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Ineligible Voters

There are members of all our communities who cannot vote because of age, citizenship status, or criminal record. Don’t underestimate the power of people who cannot vote to motivate, educate, and mobilize your community to become 100% voting.

Everyone living in the U.S. is affected by the decisions our politicians make in Washington, D.C. and our state legislatures, even if they are unable to vote for those politicians. Everyone impacted by the decisions made in our democratic processes must have a voice in politics, even if they cannot vote. Below are suggestions of how to involve and mobilize these groups in your community.

Under 18
According to the US Census, 23.3% of our total population is younger than 18. As young people form their identities, being a voter ought to be an aspect of their identities.

Involve them in helping your community make good on its 100% voting pledge . Here are some ideas how:

  1. There are few things more powerful than a child or teen on a mission. Equip them with local information about early voting, absentee voting, and voter registration deadlines. When you ask kids and teens to hold their family members accountable for voting, it can be very effective.
  2. Consider giving a classroom or youth group a set number of “I Am a Voter” pledge cards to be filled out by people who can vote. Ask the students or youth group members to bring the cards back to receive a prize or a party that celebrates their collective impact. The “I Am a Voter” pledge cards can be ordered in English and Spanish at
  3. If your school or faith community has a computer lab or tablets, choose an “open house” day for students or youth group members to help their voting family members come in to register to vote online at
  4. Older teenagers could babysit so parents can get to the polls.
  5. Engage young people in conversations about current candidates and their positions to foster future habits of being educated voters when they are of age to vote.
  6. Youth groups can discuss important issues in your community and hold mock elections as a capstone to those activities.
  7. When possible, take your children to the polls to experience voting and show your own pride in participating in our electoral system.

Non-citizens/citizenship status
The U.S. has a large immigrant population that includes people who have become citizens, people who are legal permanent residents, people who are here on temporary visas, and people who are undocumented -- due to document expiration or lack of documents. Regardless of documentation status, every immigrant is deeply affected by U.S. policies, including and especially federal immigration policy. New citizens are often some of the most zealous and proud voters you can find to set a good example for your community. Despite non-citizen immigrants’ ineligibility to vote, most non-citizen immigrants’ stories, resilient spirits, and faith witness can be a key source of motivation to help your community or organization to achieve the 100% voting commitment.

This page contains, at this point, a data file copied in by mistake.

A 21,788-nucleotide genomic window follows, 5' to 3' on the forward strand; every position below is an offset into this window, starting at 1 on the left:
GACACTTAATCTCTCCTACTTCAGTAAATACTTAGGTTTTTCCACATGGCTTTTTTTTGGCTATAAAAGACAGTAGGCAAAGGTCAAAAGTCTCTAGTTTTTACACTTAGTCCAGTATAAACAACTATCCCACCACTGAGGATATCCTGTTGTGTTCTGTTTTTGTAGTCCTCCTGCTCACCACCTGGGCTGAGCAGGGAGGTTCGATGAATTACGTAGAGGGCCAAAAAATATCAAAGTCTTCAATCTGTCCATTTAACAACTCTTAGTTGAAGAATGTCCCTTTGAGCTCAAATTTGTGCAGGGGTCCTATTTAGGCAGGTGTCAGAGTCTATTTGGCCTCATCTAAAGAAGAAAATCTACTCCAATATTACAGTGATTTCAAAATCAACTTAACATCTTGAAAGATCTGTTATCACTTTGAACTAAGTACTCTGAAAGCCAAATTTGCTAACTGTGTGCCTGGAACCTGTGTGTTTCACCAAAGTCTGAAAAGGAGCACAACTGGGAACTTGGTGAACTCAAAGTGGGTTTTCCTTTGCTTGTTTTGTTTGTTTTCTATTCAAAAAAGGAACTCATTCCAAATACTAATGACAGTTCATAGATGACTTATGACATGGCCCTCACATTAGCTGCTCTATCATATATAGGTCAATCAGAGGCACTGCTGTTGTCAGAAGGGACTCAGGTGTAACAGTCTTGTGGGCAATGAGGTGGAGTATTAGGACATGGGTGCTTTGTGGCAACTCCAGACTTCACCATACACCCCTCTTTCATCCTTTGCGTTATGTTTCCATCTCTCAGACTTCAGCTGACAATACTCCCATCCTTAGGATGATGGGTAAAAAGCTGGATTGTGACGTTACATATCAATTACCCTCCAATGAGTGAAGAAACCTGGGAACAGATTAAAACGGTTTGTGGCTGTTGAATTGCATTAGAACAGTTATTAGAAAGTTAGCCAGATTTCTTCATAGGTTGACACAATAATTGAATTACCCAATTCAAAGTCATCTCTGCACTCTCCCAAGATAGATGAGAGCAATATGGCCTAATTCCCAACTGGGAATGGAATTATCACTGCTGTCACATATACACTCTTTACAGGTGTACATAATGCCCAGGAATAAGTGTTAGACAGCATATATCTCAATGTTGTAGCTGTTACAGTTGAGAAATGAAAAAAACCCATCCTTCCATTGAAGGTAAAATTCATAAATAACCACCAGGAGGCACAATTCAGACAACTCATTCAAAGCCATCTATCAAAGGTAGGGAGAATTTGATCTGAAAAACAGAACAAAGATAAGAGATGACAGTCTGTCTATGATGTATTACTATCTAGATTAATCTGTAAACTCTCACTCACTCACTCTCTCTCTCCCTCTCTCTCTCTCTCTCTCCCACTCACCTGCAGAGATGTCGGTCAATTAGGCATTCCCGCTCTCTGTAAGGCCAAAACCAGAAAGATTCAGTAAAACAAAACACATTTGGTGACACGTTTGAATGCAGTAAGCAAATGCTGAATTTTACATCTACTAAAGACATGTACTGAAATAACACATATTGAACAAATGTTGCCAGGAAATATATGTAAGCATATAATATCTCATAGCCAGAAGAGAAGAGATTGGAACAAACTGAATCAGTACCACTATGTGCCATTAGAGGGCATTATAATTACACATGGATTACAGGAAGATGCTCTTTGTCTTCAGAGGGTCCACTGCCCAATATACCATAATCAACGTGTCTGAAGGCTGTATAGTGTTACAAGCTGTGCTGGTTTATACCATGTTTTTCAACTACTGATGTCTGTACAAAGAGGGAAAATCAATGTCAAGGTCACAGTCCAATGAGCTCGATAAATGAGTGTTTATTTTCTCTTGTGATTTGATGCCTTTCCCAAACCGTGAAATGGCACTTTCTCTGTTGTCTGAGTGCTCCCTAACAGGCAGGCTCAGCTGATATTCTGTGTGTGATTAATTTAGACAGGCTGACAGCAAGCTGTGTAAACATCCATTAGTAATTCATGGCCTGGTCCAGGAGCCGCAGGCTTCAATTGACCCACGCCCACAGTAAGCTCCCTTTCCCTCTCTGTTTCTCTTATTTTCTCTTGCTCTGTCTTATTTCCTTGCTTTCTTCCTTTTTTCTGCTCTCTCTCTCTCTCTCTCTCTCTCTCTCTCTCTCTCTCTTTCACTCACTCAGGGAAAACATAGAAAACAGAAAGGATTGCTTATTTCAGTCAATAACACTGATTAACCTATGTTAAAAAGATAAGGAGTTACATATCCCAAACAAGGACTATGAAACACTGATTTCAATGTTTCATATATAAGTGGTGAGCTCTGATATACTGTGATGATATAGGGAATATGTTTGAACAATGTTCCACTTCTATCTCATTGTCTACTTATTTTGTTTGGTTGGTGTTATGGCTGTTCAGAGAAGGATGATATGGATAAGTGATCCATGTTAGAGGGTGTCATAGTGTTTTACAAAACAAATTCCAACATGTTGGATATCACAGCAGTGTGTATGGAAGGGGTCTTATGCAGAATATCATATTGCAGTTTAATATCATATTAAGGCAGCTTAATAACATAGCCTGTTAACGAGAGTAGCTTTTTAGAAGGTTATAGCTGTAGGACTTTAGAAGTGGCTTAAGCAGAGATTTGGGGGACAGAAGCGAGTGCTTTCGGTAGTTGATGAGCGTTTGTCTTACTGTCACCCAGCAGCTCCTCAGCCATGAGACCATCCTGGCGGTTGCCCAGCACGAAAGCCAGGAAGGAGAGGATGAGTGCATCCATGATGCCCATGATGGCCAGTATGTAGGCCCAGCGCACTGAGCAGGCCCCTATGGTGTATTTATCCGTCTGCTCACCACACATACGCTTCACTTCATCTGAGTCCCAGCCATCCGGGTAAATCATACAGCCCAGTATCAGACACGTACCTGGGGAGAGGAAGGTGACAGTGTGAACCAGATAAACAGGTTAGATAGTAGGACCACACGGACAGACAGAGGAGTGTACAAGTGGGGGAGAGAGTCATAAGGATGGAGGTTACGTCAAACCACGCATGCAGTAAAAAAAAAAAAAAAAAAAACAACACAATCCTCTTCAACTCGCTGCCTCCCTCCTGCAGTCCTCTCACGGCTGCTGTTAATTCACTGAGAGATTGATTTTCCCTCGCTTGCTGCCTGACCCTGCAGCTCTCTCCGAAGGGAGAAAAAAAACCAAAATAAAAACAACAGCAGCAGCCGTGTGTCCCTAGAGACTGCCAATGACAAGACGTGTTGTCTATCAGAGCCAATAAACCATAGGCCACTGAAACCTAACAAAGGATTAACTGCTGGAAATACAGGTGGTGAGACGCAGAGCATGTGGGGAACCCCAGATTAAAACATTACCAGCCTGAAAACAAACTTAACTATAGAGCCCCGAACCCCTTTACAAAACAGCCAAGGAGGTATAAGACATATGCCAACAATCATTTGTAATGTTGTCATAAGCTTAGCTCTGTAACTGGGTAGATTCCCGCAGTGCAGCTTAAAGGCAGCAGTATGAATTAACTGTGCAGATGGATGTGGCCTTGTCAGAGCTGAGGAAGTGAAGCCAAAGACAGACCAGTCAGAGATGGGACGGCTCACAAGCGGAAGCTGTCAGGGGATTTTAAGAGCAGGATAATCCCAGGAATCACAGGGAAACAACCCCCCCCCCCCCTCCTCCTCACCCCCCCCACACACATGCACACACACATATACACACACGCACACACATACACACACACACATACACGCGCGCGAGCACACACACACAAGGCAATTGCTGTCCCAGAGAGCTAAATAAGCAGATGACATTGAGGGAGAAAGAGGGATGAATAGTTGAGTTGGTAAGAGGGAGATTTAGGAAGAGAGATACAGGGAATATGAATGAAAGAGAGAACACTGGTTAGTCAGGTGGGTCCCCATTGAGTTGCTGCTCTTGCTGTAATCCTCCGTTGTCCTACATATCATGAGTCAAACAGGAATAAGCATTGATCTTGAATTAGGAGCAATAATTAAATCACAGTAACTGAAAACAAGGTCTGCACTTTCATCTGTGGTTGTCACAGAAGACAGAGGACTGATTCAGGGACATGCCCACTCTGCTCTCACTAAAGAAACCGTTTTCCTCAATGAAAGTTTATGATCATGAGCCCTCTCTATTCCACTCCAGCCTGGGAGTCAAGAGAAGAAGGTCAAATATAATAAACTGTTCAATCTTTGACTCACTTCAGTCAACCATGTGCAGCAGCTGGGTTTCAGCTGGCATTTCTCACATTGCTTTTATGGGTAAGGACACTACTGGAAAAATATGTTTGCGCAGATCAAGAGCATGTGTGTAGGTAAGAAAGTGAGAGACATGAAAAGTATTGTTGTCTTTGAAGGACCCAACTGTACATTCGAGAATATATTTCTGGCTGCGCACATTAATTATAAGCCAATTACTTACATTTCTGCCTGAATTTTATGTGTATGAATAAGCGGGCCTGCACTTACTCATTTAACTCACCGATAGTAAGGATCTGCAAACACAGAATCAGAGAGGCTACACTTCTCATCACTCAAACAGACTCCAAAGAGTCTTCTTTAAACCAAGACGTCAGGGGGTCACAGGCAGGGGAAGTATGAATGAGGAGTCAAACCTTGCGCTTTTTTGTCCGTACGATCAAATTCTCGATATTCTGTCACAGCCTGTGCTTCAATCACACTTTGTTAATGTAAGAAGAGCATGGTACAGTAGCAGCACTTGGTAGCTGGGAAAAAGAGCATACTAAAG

Some things to consider when engaging the immigrant population in your community:

  1. As you make plans to invite a group to take the “I Am a Voter” pledge, approach members of your immigrant community to see if they would be willing to publicly share testimony about the devastating impacts of politicians’ failure to create public policies that welcome immigrants. Moving peoples' hearts and creating meaning around being a voter who is in solidarity with immigrants will move people toward the voting booth. “I Am a Voter” pledge cards can be ordered in English and Spanish at
  2. Fully involve members of the immigrant community in any wider conversations about voting; immigrants bring a perspective to the table that is often otherwise is not heard by non-immigrants.
  3. If possible, recruit immigrant community leaders to have a public role in election conversations. Immigrants can write op eds and letters to the editor. Immigrants can also play key roles in town hall meetings and candidate forums. Immigrant voices will influence public conversations and votes.
  4. For non-voting members of the immigrant community who are less inclined to get involved in event planning, public speaking, or writing, there are many other important roles they can be invited to play:
    1. Few family members have more influence than immigrant grandmas or grandpas. Asking them to commit to exhorting their children, nieces and nephews, and, if they are of age, grandchildren to vote can multiply your impact.
    2. If your community plans to provide transportation to the polls on Election Day, immigrants with driver's liscences can be recruited to help.
    3. If your community is offering childcare to enable parents to get to the polls for early voting or on Election Day, immigrants can be recruited to help.
    4. If community members needs a reason to build enthusiasm and accountability, nothing gathers a community better than food! Consider planning an early voting or Election Day potluck where everyone, including immigrants, can gather and celebrate voting over some delicious home-made foods.